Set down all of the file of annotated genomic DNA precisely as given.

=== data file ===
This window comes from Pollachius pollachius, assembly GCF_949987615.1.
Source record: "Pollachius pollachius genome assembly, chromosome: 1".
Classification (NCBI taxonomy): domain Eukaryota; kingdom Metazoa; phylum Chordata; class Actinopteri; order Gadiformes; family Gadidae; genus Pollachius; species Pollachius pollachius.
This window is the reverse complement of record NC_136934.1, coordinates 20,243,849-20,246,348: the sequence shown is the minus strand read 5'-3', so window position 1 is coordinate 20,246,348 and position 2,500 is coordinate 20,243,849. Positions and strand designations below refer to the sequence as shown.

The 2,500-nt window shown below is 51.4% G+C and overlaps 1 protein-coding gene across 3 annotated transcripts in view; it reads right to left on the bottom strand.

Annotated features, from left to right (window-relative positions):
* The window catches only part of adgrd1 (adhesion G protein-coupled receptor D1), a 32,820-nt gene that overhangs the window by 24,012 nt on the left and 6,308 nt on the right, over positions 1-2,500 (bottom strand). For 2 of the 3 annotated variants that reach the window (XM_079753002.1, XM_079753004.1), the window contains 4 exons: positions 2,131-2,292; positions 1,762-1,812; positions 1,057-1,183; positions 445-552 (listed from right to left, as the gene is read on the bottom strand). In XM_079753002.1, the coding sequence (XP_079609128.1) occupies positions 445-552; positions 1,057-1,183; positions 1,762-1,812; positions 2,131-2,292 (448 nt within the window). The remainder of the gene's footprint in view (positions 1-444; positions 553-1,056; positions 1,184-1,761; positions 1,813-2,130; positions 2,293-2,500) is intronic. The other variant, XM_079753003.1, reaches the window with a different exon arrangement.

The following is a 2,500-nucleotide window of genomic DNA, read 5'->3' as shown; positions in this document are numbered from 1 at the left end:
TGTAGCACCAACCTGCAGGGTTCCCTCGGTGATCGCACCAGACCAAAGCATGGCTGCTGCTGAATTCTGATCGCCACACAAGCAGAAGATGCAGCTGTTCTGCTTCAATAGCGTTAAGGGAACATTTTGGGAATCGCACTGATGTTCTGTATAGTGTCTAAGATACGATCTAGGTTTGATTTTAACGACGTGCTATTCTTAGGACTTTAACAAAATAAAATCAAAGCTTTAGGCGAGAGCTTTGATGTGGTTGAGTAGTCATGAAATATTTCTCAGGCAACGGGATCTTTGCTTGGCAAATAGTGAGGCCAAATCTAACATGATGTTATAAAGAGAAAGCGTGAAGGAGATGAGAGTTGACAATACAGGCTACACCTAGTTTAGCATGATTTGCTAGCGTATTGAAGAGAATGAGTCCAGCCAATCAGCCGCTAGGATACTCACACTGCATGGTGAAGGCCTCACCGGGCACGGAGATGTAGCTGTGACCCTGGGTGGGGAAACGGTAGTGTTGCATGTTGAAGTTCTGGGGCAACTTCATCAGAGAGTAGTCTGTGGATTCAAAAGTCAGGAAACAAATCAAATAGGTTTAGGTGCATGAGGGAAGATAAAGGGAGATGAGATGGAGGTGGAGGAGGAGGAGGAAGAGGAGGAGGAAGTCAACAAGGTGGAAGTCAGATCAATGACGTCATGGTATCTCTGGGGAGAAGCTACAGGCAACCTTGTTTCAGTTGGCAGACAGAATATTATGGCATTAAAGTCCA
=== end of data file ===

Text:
This window comes from Pollachius pollachius, assembly GCF_949987615.1.
Source record: "Pollachius pollachius genome assembly, chromosome: 1".
Classification (NCBI taxonomy): domain Eukaryota; kingdom Metazoa; phylum Chordata; class Actinopteri; order Gadiformes; family Gadidae; genus Pollachius; species Pollachius pollachius.
This window is the reverse complement of record NC_136934.1, coordinates 20,243,849-20,246,348: the sequence shown is the minus strand read 5'-3', so window position 1 is coordinate 20,246,348 and position 2,500 is coordinate 20,243,849. Positions and strand designations below refer to the sequence as shown.

The 2,500-nt window shown below is 51.4% G+C and overlaps 1 protein-coding gene across 3 annotated transcripts in view; it reads right to left on the bottom strand.

Annotated features, from left to right (window-relative positions):
* The window catches only part of adgrd1 (adhesion G protein-coupled receptor D1), a 32,820-nt gene that overhangs the window by 24,012 nt on the left and 6,308 nt on the right, over positions 1-2,500 (bottom strand). For 2 of the 3 annotated variants that reach the window (XM_079753002.1, XM_079753004.1), the window contains 4 exons: positions 2,131-2,292; positions 1,762-1,812; positions 1,057-1,183; positions 445-552 (listed from right to left, as the gene is read on the bottom strand). In XM_079753002.1, the coding sequence (XP_079609128.1) occupies positions 445-552; positions 1,057-1,183; positions 1,762-1,812; positions 2,131-2,292 (448 nt within the window). The remainder of the gene's footprint in view (positions 1-444; positions 553-1,056; positions 1,184-1,761; positions 1,813-2,130; positions 2,293-2,500) is intronic. The other variant, XM_079753003.1, reaches the window with a different exon arrangement.

The following is a 2,500-nucleotide window of genomic DNA, read 5'->3' as shown; positions in this document are numbered from 1 at the left end:
TGTAGCACCAACCTGCAGGGTTCCCTCGGTGATCGCACCAGACCAAAGCATGGCTGCTGCTGAATTCTGATCGCCACACAAGCAGAAGATGCAGCTGTTCTGCTTCAATAGCGTTAAGGGAACATTTTGGGAATCGCACTGATGTTCTGTATAGTGTCTAAGATACGATCTAGGTTTGATTTTAACGACGTGCTATTCTTAGGACTTTAACAAAATAAAATCAAAGCTTTAGGCGAGAGCTTTGATGTGGTTGAGTAGTCATGAAATATTTCTCAGGCAACGGGATCTTTGCTTGGCAAATAGTGAGGCCAAATCTAACATGATGTTATAAAGAGAAAGCGTGAAGGAGATGAGAGTTGACAATACAGGCTACACCTAGTTTAGCATGATTTGCTAGCGTATTGAAGAGAATGAGTCCAGCCAATCAGCCGCTAGGATACTCACACTGCATGGTGAAGGCCTCACCGGGCACGGAGATGTAGCTGTGACCCTGGGTGGGGAAACGGTAGTGTTGCATGTTGAAGTTCTGGGGCAACTTCATCAGAGAGTAGTCTGTGGATTCAAAAGTCAGGAAACAAATCAAATAGGTTTAGGTGCATGAGGGAAGATAAAGGGAGATGAGATGGAGGTGGAGGAGGAGGAGGAAGAGGAGGAGGAAGTCAACAAGGTGGAAGTCAGATCAATGACGTCATGGTATCTCTGGGGAGAAGCTACAGGCAACCTTGTTTCAGTTGGCAGACAGAATATTATGGCATTAAAGTCCA